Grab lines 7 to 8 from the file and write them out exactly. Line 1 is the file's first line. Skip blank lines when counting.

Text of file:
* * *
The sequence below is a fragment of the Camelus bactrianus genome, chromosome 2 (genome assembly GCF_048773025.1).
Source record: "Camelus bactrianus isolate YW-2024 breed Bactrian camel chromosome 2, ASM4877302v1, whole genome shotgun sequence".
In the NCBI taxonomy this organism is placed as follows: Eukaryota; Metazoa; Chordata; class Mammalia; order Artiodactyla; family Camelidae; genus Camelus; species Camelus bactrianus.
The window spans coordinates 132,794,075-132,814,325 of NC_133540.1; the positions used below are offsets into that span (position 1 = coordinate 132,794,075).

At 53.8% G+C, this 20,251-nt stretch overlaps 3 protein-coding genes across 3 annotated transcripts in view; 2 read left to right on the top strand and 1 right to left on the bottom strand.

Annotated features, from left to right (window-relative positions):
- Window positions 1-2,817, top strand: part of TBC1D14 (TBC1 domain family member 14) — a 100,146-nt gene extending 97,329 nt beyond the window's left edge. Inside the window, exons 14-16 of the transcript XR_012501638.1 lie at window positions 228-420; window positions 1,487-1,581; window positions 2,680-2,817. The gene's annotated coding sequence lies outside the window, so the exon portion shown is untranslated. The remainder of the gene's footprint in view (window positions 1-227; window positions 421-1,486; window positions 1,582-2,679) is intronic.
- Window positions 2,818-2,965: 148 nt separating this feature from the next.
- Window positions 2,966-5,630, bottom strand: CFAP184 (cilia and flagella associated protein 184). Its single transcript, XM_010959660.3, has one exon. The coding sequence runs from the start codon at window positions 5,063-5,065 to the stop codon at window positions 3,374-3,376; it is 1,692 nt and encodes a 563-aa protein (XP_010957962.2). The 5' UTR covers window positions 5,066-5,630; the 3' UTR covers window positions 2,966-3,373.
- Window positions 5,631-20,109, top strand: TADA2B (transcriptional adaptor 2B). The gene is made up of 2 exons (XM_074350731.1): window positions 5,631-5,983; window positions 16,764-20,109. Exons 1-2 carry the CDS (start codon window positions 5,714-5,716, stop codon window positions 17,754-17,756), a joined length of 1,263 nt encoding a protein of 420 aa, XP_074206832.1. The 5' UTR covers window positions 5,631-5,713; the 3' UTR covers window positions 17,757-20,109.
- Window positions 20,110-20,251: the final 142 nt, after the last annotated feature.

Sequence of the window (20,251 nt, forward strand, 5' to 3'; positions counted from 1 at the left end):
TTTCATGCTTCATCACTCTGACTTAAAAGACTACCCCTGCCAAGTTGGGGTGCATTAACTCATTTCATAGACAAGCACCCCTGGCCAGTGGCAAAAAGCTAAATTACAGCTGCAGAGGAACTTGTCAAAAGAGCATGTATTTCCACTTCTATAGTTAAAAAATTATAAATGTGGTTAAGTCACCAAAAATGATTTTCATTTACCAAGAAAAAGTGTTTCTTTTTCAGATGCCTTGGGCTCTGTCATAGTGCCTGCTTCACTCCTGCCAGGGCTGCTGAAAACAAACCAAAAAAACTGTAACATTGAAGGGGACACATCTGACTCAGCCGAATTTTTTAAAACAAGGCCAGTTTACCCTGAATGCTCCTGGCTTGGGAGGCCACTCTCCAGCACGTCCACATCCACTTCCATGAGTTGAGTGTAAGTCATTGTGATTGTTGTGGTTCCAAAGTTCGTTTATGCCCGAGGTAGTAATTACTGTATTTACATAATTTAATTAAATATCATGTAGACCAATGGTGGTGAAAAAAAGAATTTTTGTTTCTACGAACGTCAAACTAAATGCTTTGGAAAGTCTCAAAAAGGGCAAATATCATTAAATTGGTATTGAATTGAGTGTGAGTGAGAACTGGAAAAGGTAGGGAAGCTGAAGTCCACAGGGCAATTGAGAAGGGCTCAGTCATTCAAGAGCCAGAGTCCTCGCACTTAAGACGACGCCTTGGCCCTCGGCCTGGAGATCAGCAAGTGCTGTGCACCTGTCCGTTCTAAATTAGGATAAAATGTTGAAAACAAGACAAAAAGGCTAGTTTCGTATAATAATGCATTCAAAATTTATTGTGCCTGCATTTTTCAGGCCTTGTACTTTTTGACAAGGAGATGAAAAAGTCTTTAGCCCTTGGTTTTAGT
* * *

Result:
- Window positions 1-2,817, top strand: part of TBC1D14 (TBC1 domain family member 14) — a 100,146-nt gene extending 97,329 nt beyond the window's left edge. Inside the window, exons 14-16 of the transcript XR_012501638.1 lie at window positions 228-420; window positions 1,487-1,581; window positions 2,680-2,817. The gene's annotated coding sequence lies outside the window, so the exon portion shown is untranslated. The remainder of the gene's footprint in view (window positions 1-227; window positions 421-1,486; window positions 1,582-2,679) is intronic.
- Window positions 2,818-2,965: 148 nt separating this feature from the next.